Thursday, January 21, 2016

Ruble Continues Collapse, Analysts Weigh In

Following up on yesterday's "Russia: Bank of America Has A Scenario With The Ruble At 210 to the Dollar".

In December 2014 there was almost a frenzy among the commentariat regarding the fall of the ruble toward the 60's. This time around there seemed to be an air of resignation despite the move being inexorable since last May at under 50. Go figure.

Here Alphavillein David Keohane rounds up a couple who at least seem to be cognizant that this could get serious.
84.1973 +2.7686 last after trading at 85.5739.

From FT Alphaville:

Rub falling, greater dollarisation risked, FX analysts speechless
Bank of Russia Governor Elvira Nabiullina is leaving it to the market to imagine when a ruble collapse will pose a threat to financial stability and force policy makers into action.
So far it hasn’t, and the currency is close to its “fundamental levels,” Nabiullina said in an interview on Wednesday. Other top officials also took the crisis in their stride, with President Vladimir Putin saying that changes in the exchange rate are actually opening up “additional opportunities” for some businesses.
- Bloomberg, Jan 21
- Markets, Jan 21
It went as weak as Rbs84.77 earlier today, a record low (or high, depending on which way you want to read the chart). Nomura’s Timothy Ash has argued that “if oil stays at 30 bucks the rouble is going to 85-90 against the dollar….” As he said earlier in the month:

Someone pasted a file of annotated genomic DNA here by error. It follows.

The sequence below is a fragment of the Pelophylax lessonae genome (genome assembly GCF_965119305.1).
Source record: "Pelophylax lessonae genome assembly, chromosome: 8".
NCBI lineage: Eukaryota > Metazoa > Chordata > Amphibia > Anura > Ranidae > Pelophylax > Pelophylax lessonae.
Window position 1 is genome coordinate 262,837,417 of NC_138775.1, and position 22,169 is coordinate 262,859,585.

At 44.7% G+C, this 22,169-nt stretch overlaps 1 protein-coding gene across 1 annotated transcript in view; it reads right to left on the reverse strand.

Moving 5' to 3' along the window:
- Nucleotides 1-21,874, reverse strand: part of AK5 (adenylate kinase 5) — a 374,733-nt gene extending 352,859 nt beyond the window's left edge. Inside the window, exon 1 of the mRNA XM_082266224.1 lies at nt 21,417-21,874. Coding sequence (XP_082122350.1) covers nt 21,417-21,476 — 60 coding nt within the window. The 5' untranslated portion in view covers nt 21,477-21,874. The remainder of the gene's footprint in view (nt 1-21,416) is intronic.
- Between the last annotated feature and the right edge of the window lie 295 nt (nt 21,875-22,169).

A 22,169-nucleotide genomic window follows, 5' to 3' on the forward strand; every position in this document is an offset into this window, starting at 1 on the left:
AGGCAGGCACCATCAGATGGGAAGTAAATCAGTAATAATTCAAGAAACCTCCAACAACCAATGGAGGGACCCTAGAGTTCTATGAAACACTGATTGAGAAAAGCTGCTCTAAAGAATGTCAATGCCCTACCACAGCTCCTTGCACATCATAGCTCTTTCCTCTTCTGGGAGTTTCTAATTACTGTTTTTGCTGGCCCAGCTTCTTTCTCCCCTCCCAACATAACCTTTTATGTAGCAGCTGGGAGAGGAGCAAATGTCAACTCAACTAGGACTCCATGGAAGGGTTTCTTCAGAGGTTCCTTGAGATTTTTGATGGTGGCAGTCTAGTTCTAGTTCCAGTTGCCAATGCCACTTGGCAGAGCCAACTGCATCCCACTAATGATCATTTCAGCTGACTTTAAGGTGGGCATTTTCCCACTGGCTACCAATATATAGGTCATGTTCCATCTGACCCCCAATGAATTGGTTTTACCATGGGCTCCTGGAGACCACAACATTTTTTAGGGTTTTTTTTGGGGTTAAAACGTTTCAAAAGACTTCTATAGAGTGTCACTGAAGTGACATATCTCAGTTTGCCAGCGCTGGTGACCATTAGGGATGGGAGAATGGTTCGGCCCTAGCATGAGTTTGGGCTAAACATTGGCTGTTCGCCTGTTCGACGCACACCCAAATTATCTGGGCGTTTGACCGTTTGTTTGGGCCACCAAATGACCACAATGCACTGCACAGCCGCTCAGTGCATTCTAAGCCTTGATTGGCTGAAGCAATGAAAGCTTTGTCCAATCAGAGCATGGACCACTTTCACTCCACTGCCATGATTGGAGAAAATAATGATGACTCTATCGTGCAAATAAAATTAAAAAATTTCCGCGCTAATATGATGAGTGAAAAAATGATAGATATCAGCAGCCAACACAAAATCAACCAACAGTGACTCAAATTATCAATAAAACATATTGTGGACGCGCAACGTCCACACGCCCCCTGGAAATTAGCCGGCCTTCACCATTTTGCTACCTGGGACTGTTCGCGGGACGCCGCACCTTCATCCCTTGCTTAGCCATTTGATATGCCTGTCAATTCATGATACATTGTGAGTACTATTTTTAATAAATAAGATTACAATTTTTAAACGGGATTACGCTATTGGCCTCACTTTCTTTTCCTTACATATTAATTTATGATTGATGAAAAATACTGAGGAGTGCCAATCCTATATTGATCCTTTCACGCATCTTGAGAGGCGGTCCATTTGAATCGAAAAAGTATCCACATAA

Interestingly though the 2016 budget was based on an average oil price of USD50, and an average rubble exchange rate of RUB63:USD1. With oil now approaching USD30 a barrel, further and significant ruble weakness seems inevitable. Even allowing now for the depreciation in late 2015, and early 2016, taking the ruble to RUB75.50:USD1, in REER terms we still seem some way from REER parity with oil at say USD30 – i.e. a REER level of nearer to 110 (as in 2003), as opposed to around 117 at present ( or thereabouts). If oil stays where it is at present, given 10% inflation, this would imply still significant real and nominal depreciation of the ruble to come – more likely in the 85-90 range against the USD in nominal terms and far distant from earlier budget assumptions. This would be remarkable, signifying that the ruble will have lost close to two thirds of its value since mid-2014, albeit oil has also dropped by similar relative amounts over this period.
And now on what might actually trigger intervention, namely dollarisation:...

Jan. 18
Oil: As Ruble Collapses, And Despite Tough Talk, Russia Signals It May Consider Working With OPEC To Cut Production
Dec. 29
The Russian Economy Is Showing Signs of Cracking
Dec. 27
What Changed In Russian Central Banking? "Turning the Russian petro-monetary transmission mechanism upside-down"
Dec. 14
"Russia Central Bank Prepares For Three Years of $35 Oil